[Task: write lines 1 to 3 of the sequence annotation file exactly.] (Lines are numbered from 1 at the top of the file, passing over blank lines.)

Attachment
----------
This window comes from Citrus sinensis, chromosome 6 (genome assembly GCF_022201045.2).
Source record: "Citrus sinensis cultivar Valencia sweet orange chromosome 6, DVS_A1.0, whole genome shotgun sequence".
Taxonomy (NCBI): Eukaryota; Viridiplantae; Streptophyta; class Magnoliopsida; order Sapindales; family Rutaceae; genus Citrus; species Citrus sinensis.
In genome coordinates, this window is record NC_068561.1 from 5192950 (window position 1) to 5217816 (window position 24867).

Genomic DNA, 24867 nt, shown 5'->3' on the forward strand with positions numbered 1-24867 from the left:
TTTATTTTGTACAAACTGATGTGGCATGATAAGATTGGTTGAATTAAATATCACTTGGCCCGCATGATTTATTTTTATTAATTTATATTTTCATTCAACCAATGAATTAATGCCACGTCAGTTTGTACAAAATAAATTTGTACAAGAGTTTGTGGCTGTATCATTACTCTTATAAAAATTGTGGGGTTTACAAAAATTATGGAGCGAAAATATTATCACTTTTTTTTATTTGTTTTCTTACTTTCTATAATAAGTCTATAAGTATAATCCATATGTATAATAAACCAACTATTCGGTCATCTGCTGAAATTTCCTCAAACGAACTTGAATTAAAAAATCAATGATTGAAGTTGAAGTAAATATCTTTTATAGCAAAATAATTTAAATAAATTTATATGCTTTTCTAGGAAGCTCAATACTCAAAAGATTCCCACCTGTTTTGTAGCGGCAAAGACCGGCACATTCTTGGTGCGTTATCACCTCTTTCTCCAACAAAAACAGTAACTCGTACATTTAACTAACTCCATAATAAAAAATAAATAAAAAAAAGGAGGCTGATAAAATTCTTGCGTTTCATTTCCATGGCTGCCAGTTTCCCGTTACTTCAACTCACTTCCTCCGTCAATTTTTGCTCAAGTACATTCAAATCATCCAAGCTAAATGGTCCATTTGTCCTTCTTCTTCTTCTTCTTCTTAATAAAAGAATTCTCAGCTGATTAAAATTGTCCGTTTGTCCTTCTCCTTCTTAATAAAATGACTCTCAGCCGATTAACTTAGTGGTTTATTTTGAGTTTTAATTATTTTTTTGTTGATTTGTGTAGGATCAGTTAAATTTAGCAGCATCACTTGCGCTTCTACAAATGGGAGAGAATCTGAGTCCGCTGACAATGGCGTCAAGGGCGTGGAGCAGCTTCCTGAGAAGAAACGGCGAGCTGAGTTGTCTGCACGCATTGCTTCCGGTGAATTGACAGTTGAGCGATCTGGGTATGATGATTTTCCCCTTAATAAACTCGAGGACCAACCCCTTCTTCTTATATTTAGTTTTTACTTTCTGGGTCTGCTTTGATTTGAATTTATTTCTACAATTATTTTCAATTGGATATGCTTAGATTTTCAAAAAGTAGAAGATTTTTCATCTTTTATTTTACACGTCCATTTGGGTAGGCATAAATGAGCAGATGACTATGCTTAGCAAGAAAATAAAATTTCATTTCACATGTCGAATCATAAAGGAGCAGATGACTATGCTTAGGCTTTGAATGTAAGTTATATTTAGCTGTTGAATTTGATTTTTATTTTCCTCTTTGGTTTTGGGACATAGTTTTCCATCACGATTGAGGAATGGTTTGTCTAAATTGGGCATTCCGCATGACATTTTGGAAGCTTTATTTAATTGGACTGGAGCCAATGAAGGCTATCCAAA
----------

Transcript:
This window comes from Citrus sinensis, chromosome 6 (genome assembly GCF_022201045.2).
Source record: "Citrus sinensis cultivar Valencia sweet orange chromosome 6, DVS_A1.0, whole genome shotgun sequence".
Taxonomy (NCBI): Eukaryota; Viridiplantae; Streptophyta; class Magnoliopsida; order Sapindales; family Rutaceae; genus Citrus; species Citrus sinensis.